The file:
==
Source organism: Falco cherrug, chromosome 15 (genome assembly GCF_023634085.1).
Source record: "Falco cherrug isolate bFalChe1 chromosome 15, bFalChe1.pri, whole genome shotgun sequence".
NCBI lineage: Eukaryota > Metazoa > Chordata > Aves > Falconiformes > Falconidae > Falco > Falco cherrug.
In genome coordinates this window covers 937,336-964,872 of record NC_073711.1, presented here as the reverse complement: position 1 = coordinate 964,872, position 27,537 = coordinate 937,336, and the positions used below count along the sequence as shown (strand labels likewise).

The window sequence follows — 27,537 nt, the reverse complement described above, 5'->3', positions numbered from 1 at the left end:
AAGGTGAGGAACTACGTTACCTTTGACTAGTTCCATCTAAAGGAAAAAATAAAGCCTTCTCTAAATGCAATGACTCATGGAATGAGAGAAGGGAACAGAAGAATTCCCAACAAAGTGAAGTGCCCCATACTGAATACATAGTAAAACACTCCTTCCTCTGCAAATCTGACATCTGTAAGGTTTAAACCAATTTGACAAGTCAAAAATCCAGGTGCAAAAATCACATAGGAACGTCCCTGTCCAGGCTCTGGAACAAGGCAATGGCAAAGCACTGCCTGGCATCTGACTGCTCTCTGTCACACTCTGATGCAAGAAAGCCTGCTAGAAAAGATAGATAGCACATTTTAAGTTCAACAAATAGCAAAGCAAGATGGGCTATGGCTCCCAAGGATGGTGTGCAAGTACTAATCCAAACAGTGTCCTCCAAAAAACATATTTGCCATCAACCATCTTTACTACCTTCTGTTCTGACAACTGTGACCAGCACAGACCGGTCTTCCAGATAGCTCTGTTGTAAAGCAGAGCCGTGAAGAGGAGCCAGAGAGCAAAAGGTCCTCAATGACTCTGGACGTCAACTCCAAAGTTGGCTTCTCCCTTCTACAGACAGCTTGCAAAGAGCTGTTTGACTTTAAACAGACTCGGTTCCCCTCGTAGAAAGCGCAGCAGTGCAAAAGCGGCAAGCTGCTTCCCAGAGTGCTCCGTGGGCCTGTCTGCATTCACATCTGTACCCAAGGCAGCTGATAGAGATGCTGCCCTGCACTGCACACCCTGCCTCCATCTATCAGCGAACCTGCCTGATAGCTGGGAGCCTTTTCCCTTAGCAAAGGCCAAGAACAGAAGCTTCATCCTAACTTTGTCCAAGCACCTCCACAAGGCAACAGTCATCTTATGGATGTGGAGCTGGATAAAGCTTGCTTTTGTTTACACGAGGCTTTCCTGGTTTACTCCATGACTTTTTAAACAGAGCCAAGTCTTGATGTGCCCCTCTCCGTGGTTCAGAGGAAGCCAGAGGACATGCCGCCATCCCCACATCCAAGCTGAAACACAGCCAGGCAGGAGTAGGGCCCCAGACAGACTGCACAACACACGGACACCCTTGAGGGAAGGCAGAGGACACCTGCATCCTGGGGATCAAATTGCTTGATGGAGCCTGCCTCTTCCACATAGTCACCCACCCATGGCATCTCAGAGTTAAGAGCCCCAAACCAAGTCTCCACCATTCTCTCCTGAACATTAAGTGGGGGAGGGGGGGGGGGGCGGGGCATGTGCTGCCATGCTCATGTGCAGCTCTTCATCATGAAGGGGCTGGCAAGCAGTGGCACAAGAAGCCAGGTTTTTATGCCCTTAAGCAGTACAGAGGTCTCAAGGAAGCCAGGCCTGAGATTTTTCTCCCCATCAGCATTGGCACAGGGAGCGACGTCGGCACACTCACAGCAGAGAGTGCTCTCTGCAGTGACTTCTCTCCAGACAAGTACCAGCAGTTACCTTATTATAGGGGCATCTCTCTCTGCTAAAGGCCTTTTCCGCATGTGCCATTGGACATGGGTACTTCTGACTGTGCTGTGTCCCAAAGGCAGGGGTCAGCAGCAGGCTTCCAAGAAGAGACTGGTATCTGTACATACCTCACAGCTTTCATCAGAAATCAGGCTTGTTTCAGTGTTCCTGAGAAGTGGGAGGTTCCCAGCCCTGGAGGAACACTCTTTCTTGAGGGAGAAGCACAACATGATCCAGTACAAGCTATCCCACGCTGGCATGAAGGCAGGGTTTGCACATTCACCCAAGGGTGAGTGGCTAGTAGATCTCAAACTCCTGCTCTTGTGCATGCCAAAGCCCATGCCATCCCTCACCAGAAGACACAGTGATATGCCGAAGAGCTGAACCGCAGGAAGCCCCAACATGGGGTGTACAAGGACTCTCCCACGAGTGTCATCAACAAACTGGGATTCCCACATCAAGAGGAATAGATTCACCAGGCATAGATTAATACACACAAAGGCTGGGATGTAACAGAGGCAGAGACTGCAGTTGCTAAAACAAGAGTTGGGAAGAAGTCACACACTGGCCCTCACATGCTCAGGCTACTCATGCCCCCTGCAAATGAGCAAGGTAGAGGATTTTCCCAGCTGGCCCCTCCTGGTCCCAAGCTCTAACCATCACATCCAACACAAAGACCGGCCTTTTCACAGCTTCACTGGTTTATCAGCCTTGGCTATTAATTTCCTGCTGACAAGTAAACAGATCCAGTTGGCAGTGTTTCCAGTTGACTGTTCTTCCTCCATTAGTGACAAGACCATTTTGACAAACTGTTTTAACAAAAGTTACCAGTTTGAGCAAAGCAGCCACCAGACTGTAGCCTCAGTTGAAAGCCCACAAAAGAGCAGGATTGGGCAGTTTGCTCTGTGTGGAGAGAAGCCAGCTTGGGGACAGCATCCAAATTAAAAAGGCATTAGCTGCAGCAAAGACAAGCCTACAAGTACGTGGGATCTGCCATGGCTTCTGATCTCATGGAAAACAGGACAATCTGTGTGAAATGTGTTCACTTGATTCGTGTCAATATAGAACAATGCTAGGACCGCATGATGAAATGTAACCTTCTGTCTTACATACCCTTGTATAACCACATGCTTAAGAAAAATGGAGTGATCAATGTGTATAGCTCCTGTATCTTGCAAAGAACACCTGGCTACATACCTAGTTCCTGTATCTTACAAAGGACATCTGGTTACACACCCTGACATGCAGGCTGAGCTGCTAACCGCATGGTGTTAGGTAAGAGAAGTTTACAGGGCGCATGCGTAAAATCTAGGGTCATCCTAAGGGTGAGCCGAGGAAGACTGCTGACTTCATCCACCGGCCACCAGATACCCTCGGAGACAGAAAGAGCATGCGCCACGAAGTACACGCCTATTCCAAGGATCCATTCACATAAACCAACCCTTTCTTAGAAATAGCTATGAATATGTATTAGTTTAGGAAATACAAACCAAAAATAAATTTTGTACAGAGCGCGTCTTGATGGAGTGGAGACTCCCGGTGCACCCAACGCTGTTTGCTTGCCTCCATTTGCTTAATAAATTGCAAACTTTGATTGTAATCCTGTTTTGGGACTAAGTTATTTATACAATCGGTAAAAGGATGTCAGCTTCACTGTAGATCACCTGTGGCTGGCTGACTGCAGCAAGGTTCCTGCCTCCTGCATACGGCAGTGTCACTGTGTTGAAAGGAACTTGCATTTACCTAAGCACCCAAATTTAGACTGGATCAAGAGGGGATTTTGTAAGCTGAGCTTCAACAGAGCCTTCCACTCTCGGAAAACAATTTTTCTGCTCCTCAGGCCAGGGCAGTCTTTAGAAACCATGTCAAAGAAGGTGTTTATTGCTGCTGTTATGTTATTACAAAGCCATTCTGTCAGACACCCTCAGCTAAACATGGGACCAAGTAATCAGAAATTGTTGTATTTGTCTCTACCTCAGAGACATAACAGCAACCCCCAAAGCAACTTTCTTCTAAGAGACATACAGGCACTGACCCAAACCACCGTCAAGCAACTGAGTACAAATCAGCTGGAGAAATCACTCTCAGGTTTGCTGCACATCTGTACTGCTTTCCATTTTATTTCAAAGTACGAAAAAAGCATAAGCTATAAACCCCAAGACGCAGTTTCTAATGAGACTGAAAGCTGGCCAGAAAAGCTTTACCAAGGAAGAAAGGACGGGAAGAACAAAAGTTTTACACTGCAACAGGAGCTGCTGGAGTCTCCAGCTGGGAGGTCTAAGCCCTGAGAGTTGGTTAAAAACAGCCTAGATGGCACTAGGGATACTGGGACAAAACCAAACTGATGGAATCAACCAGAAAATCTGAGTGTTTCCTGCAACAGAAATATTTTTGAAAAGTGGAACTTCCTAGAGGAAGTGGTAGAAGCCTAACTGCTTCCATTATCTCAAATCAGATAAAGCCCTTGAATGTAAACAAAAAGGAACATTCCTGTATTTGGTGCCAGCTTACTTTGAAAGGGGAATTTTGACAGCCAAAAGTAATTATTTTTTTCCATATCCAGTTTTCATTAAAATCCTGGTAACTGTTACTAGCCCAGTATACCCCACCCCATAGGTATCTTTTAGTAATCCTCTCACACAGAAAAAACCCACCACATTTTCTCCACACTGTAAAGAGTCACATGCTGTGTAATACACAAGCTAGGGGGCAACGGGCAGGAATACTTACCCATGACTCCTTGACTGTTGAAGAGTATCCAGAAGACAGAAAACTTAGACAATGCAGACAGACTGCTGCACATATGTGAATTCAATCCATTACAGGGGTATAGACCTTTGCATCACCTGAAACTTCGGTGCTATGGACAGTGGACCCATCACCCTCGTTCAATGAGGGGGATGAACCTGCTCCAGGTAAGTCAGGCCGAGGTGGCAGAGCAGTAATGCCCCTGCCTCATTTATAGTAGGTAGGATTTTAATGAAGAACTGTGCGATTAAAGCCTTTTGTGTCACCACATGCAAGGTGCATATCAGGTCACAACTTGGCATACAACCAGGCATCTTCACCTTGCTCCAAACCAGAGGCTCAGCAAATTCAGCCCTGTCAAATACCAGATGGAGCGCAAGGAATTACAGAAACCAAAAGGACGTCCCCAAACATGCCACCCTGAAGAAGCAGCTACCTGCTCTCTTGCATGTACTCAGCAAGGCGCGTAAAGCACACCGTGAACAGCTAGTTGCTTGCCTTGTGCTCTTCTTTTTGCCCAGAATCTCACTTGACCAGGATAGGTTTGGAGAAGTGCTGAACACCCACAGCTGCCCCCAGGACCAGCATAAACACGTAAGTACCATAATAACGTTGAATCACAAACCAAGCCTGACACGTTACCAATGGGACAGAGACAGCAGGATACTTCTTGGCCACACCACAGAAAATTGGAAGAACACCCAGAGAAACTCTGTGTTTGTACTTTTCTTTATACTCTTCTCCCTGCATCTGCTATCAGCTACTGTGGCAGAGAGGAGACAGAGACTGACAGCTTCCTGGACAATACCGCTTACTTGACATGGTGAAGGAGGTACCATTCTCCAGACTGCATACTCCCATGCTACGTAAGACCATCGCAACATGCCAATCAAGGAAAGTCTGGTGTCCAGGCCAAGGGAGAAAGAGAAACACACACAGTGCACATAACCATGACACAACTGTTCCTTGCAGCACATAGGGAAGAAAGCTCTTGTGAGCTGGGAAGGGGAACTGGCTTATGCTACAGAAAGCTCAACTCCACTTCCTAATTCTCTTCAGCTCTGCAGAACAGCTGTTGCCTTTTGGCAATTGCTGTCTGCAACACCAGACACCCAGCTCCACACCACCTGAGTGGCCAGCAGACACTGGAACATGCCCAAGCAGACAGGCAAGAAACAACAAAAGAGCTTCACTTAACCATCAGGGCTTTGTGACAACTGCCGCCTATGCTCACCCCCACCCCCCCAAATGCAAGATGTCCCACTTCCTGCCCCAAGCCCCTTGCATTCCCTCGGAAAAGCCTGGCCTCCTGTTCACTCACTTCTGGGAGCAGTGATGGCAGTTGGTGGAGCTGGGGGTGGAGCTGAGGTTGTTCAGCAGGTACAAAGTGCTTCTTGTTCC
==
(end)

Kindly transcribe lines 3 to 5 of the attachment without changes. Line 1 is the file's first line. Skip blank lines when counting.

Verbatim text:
NCBI lineage: Eukaryota > Metazoa > Chordata > Aves > Falconiformes > Falconidae > Falco > Falco cherrug.
In genome coordinates this window covers 937,336-964,872 of record NC_073711.1, presented here as the reverse complement: position 1 = coordinate 964,872, position 27,537 = coordinate 937,336, and the positions used below count along the sequence as shown (strand labels likewise).

The window sequence follows — 27,537 nt, the reverse complement described above, 5'->3', positions numbered from 1 at the left end: